Where the Aussies get it wrong

 Neil Manthorp  – 10/12/2001

Whether it’s practise facilities, preparation techniques, domestic playing structures or even their psychological approach, it becomes galling to hear how much better the Aussies are than the rest of the world. Well, they don’t get everything right.

In time-honoured tradition the Australian 12th man during a Test is fully fledged member of the Test team ind remains with the team throughout the match. He is paid a full match fee and is involved in every aspect of the match from team meetings to a share of the bonus pool.

Infact, Queensland seamer Andy Bichel received an astonishing A$33,000 for his three consecutive 12th man appearances in the just completed series against New Zealand. On top of that, Bichel automatically qualified for an ACB contract after his three ‘Tests’. In South Africa a player also qualifies for a UCB contract after three Tests or six one-dayers – but only if he plays!

So Bichel collected A$33,000 for keeping the Gatorade cool and another A$90,000 for the minimum contract. Nice work if you can get it.

The money is only aspect of the problem, however. Actually, some people may argue that it is only right and fair that the 12th man is paid (although a full match fee is surely excessive!).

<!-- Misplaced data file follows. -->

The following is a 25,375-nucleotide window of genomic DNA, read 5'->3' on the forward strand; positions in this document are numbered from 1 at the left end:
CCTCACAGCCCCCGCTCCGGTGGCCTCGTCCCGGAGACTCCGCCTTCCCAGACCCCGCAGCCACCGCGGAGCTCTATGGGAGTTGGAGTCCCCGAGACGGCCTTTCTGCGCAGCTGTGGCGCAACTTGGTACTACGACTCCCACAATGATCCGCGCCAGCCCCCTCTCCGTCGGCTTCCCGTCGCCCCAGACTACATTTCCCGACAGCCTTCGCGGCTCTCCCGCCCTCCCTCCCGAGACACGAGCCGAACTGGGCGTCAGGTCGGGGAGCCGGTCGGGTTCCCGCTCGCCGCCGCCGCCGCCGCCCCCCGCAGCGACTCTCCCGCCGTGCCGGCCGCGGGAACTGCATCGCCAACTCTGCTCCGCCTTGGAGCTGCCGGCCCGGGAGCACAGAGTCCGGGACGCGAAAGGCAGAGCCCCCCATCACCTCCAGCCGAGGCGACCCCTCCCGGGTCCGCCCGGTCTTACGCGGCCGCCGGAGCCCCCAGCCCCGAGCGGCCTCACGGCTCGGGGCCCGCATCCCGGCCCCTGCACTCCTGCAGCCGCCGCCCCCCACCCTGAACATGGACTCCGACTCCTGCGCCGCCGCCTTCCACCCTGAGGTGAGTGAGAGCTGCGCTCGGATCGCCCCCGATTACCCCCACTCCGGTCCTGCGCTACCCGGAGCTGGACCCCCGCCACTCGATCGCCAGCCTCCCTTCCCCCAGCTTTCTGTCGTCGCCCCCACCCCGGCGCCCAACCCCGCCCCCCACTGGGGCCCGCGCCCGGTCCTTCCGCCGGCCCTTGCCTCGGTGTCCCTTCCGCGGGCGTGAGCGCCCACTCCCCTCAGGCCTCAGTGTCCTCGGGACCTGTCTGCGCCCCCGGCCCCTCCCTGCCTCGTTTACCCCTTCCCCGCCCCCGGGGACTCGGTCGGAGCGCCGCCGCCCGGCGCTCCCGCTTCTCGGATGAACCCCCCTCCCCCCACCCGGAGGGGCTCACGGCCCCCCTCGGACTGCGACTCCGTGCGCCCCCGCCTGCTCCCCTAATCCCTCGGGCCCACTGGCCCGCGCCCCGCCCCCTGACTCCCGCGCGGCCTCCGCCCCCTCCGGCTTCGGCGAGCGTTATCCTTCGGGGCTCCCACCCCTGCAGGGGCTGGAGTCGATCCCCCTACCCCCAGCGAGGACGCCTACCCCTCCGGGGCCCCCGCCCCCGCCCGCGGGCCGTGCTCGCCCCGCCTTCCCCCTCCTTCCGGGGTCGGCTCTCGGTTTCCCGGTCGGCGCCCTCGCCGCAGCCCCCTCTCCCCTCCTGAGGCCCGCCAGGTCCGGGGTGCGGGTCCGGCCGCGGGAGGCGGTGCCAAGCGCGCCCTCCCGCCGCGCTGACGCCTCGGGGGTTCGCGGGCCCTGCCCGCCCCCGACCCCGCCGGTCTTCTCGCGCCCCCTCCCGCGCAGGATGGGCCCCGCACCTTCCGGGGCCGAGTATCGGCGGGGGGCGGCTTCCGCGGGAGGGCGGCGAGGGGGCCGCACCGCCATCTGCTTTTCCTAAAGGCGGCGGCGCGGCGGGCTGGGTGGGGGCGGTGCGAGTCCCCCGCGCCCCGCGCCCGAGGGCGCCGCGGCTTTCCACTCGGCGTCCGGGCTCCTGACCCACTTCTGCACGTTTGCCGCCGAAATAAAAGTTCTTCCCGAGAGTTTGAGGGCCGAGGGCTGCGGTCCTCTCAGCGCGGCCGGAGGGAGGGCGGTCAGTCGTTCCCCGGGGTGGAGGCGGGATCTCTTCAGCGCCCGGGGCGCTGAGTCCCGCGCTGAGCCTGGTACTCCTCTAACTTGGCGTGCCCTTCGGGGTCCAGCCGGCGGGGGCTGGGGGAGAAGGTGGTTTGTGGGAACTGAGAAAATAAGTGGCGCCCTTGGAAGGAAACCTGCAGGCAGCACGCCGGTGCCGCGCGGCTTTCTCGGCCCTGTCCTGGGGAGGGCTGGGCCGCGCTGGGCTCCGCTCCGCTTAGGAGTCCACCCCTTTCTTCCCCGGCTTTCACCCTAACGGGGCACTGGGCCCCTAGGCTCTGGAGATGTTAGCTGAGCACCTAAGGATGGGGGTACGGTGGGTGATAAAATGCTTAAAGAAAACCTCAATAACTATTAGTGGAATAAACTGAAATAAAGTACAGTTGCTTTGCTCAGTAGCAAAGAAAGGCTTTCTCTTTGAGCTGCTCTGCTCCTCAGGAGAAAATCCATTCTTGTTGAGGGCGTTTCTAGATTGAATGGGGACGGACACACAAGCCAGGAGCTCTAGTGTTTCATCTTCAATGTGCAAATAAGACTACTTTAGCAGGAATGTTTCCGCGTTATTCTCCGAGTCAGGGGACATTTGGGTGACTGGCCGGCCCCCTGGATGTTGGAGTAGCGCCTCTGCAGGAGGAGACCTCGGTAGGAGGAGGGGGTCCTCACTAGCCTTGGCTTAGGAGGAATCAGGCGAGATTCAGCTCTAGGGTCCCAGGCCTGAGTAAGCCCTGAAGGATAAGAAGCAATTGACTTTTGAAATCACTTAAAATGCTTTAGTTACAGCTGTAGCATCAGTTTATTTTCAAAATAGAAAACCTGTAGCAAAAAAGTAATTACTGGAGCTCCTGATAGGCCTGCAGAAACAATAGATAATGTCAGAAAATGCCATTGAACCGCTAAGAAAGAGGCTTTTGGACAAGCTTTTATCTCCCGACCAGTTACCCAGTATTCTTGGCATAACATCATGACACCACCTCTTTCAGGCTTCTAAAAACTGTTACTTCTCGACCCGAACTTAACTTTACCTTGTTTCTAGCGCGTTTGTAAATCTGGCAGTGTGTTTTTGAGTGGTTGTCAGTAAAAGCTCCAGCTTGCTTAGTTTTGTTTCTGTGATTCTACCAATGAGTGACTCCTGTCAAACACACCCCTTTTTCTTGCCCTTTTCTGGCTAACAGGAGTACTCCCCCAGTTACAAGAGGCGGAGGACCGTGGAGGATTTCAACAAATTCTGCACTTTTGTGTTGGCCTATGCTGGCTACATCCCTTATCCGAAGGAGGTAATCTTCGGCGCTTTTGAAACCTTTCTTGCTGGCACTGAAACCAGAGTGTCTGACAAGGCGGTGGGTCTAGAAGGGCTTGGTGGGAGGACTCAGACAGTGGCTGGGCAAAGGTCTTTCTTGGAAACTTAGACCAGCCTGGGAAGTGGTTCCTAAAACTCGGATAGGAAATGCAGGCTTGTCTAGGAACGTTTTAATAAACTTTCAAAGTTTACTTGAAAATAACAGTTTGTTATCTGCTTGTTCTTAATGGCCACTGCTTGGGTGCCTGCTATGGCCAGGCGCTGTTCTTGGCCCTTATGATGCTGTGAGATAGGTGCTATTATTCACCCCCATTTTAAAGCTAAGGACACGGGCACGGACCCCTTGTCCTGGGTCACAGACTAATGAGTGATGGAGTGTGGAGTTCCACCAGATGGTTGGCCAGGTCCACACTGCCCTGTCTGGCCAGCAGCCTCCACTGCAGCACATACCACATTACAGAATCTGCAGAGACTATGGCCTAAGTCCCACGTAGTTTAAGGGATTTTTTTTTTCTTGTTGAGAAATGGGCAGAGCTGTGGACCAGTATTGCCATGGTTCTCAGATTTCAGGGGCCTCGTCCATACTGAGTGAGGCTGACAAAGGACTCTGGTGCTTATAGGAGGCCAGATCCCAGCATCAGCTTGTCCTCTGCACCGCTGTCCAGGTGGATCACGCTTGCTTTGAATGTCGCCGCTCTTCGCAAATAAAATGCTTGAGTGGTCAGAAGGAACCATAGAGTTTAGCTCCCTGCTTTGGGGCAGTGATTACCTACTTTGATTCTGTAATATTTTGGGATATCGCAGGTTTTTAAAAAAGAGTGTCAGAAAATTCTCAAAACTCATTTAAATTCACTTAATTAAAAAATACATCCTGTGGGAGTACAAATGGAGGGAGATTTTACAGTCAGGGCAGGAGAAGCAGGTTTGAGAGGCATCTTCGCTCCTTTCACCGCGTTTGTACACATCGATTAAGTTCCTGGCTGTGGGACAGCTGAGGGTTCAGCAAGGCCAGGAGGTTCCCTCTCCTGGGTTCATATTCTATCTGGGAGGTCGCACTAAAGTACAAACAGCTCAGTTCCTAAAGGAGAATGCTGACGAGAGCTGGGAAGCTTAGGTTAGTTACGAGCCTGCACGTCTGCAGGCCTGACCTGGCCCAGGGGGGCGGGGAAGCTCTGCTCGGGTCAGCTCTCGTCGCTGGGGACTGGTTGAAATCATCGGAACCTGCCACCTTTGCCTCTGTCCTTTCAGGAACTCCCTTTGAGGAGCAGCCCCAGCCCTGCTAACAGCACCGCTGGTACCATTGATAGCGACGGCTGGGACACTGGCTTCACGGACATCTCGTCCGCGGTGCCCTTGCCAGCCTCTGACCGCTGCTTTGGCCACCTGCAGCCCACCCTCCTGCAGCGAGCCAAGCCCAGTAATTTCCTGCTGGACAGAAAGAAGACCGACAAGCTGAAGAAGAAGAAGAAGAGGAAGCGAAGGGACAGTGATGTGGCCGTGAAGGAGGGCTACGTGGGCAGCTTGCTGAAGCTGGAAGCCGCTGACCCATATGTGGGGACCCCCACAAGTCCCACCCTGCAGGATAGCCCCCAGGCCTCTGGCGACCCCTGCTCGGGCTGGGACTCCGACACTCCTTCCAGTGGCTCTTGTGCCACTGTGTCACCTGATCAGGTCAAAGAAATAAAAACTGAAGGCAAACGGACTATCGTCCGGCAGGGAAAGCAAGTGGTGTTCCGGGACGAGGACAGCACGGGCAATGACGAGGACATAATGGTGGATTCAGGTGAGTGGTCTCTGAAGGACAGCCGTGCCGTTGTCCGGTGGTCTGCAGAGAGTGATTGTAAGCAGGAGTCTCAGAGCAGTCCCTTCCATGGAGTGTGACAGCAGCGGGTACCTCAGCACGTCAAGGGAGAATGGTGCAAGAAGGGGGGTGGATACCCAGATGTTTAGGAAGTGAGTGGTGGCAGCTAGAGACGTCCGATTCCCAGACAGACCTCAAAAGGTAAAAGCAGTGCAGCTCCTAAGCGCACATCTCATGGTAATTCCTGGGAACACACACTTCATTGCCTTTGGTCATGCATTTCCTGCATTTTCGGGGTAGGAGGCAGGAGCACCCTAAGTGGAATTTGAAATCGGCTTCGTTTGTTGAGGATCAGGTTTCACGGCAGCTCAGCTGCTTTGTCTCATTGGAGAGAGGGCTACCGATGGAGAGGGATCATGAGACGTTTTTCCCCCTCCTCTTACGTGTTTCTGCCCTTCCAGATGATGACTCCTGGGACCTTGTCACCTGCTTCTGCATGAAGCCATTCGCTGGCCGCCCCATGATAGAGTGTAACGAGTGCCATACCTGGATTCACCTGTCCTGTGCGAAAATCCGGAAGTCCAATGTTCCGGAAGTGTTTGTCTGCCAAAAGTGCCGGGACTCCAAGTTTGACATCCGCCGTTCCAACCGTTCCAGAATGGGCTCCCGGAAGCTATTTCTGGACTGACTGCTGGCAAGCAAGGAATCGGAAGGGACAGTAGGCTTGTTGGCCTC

The main problem the Australian selectors are facing ahead of the Adelaide Test is that, should leg spinner Stuart MacGill not play, the team will have to endure the prospect of sitting in – or returning to – a dressing room containing a man many of them can’t stand.

Shane Warne, for example, can’t stand MacGill and doesn’t care who knows it. But with no flexibility in the Australian 12th man system there is nothing anyone can do about it. Ha! Ha! Imagine the atmosphere if the match gets tense. What a laugh. It makes a change to see the Australians taking aim at their own feet and pulling the trigger.

In South Africa there is plenty of flexibility. Boeta Dippenaar and Jacques Rudolph have both been introduced to international cricket as 12th men but, similarly, a youngster on the playing staff of the host union has also done the job when the 12th man was better served playing a domestic match.

Good to see we can still lead the way with common sense in some things.

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